Battlehack

Battle Hack Application AirHop Has Massive Potential, It Was Created In Just 24 Hours

December 1, 2014 - Written By David Steele

The PayPal / Braintree Battle Hack Hackathon is a bit like the Top Gun for coders. Here, the best of the best compete against one another to produce a killer application. Coding, crunching, arguing, coffee consumption, U-turns, repeat and reorganize as necessary. Each team of coders have twenty four hours to design and code a socially relevant application, tied in with PayPal, then present it to the judges. The prize? $100,000 and a gold-plated axe. And this year, the winning Battle Hack team consist of two Israeli chaps, Shai Mishali and Pavel Kaminsky, who built and presented their application, AirHop.

AirHop is a smartphone application that allows people to send text messages and make calls from their smartphone if it doesn’t have coverage or even a SIM card. Sounds amazing? Sounds incredible? Yes both of these, but also sounds like something the carriers might want a piece of. You see, like most of the better applications out there, AirHop is a product of a rather simple idea. It allows one smartphone to piggyback, or hop, onto another to use their connection for that call or text message. There’s a small fee involved, which is handled by PayPal, then the application negotiates the connection and allows the call. AirHop also allows the sharing of the host device’s WiFi network, too, again for a nominal fee. The idea came from waiting at the airport with no cellular coverage and not wanting to ask a stranger to borrow their cell ‘phone for a quick call.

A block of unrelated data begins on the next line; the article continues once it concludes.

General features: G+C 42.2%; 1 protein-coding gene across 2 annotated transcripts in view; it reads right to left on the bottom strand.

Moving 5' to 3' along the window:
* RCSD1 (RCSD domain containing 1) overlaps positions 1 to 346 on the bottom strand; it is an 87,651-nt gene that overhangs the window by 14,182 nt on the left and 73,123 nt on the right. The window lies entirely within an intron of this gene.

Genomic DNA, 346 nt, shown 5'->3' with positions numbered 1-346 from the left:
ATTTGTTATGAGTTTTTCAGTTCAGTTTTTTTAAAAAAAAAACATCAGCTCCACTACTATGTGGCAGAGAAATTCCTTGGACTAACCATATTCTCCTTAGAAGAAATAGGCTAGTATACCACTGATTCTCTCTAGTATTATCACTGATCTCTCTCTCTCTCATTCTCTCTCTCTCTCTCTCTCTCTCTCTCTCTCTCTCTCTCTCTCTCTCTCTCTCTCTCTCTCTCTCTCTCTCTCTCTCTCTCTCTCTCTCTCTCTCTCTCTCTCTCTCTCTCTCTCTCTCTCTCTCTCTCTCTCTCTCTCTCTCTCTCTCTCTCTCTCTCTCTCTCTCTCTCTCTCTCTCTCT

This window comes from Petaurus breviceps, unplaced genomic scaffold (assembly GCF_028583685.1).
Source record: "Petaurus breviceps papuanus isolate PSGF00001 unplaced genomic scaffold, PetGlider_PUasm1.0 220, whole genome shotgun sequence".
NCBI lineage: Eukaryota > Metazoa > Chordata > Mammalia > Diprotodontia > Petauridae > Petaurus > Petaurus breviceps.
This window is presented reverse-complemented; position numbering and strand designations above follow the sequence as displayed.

On the face of it, AirHop solves a first world problem: twenty years ago, we found a pay ‘phone and hoped that the other party was at his or her land line. We have become to universally attached to our personal cellphone that sometimes it seems as though life as we know it is coming to a close should we lose service. There are also massive opportunities in areas of the world that are not blessed with multiple carrier networks, or have low capacity networks – much of the developing world, for example. Here, AirHop could enable subscribers of any and all carriers to piggyback a local, in-service smartphone. It’ll help in the first world, too; in the UK, each network has dead spots and the four carriers can’t agree to share their masts or come up with a viable solution to the problem. AirHop could help solve this issue. The developers said this on the subject, “It doesn’t have to be exclusively for the Third World, though. If you think about this year when you’ve seen riots and panic and the spread of Ebola – in a crisis situation, usually the first thing that breaks down is the lines of communication. AirHop could really help with this. Anywhere that’s crowded, you’ll have a connection problem too – music festivals, conferences – and if you’re backpacking you could be without a signal.”

Shai and Pavel built the AirHop application in only twenty four hours with zero funding. It’s a momentous achievement. I cannot begin to imagine what they may be capable of with more time and funding, meanwhile, AirHop’s simple idea could see the carriers wondering why they didn’t think of it (with their significant resources). Well done!